Riding Alone for Thousands of Miles
Rated PG, 108 min. Directed by Zhang Yimou. Starring Ken Takakura, Shinobu Terajima, Li Jiamin, Qiu Lin, Jiang Wen, Yang Zhenbo.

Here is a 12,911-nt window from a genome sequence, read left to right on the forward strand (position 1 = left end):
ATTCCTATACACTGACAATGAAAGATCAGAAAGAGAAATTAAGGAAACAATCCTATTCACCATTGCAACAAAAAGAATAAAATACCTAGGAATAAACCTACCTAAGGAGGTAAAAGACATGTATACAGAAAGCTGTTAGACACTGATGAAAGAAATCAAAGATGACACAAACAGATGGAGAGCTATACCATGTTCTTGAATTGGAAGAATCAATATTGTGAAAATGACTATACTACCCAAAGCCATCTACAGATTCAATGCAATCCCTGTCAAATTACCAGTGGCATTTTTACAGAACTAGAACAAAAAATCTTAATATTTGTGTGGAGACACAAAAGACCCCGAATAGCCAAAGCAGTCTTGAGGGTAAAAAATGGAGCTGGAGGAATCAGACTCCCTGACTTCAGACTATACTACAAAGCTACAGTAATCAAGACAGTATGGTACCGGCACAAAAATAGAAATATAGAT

After forays into martial-arts epics with his last couple of films (House of Flying Daggers, Hero), Chinese director Zhang returns to more familiar footing with the intimate drama Riding Alone for Thousands of Miles. It's the kind of story that shows more than it tells, a story that's forged in the spaces that exist in between characters and spaces. It's something of a "shaggy dad" story, in which Takata (Takakura), an older man who lives by himself, takes the bullet train to Tokyo upon learning of the grave illness of his grown but estranged son. Although his son won't receive him, Mr. Takata embarks on a journey to record a particular performance of the masked opera, Riding Alone for Thousands of Miles, which he has reason to believe his son wants to hear. Along for his journey come the helpful but ineffective guide Lingo (Qui) and the reluctant but instrumental translator Jasmine (Jiang). They find the opera singer who is in prison and bereft, begin a new journey to fulfill the singer's one wish, encounter an entire village that cares for one illegitimate child, and Takata forms a bond with the boy. Throughout, they travel across stunning landscapes that also become part of the story. Yet Takata is inscrutable, the meaning of his quest remains as personal and unexplained as his isolation at the beginning is. Known as the Clint Eastwood of Japan, Takakura's dominant performance deserves such comparison. It further stands up to the film's more melodramatic tendencies, creating a buffer against the story's inclination to go soft. Yet, I'd argue that this film is ultimately more of a comedy than a drama, as each stage of the journey leads somewhere else and none of the interludes ever turn out quite as planned. Clearly, Takata learns things along the way about asking for help when needed, and extending expressions of kindness and emotion when appropriate. Yet, as with his own son, the journey is one of fumbled opportunities and missed connections. We are all masked figurines in the landscapes of our souls, where shaggy dads traverse the pathways between community and loss.
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